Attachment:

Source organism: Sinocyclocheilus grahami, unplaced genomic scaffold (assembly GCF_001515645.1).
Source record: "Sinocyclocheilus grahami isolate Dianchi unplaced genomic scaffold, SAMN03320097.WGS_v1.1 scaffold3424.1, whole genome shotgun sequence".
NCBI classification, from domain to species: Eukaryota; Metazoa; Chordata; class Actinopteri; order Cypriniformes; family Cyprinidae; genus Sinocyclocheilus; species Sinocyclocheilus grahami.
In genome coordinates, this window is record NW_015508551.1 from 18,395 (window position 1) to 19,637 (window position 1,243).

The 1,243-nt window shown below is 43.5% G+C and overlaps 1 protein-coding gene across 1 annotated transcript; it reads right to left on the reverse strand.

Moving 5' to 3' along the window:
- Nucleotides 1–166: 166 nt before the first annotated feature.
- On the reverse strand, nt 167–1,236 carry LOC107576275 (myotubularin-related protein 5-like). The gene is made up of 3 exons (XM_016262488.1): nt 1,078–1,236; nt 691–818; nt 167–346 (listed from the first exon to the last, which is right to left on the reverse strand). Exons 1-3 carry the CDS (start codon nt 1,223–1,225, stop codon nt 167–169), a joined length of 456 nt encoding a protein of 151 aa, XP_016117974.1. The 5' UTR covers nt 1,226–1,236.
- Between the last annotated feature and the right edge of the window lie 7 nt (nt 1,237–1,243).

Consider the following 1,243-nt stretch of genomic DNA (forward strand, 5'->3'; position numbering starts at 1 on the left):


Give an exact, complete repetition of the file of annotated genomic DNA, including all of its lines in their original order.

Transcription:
Source organism: Sinocyclocheilus grahami, unplaced genomic scaffold (assembly GCF_001515645.1).
Source record: "Sinocyclocheilus grahami isolate Dianchi unplaced genomic scaffold, SAMN03320097.WGS_v1.1 scaffold3424.1, whole genome shotgun sequence".
NCBI classification, from domain to species: Eukaryota; Metazoa; Chordata; class Actinopteri; order Cypriniformes; family Cyprinidae; genus Sinocyclocheilus; species Sinocyclocheilus grahami.
In genome coordinates, this window is record NW_015508551.1 from 18,395 (window position 1) to 19,637 (window position 1,243).

The 1,243-nt window shown below is 43.5% G+C and overlaps 1 protein-coding gene across 1 annotated transcript; it reads right to left on the reverse strand.

Moving 5' to 3' along the window:
- Nucleotides 1–166: 166 nt before the first annotated feature.
- On the reverse strand, nt 167–1,236 carry LOC107576275 (myotubularin-related protein 5-like). The gene is made up of 3 exons (XM_016262488.1): nt 1,078–1,236; nt 691–818; nt 167–346 (listed from the first exon to the last, which is right to left on the reverse strand). Exons 1-3 carry the CDS (start codon nt 1,223–1,225, stop codon nt 167–169), a joined length of 456 nt encoding a protein of 151 aa, XP_016117974.1. The 5' UTR covers nt 1,226–1,236.
- Between the last annotated feature and the right edge of the window lie 7 nt (nt 1,237–1,243).

Consider the following 1,243-nt stretch of genomic DNA (forward strand, 5'->3'; position numbering starts at 1 on the left):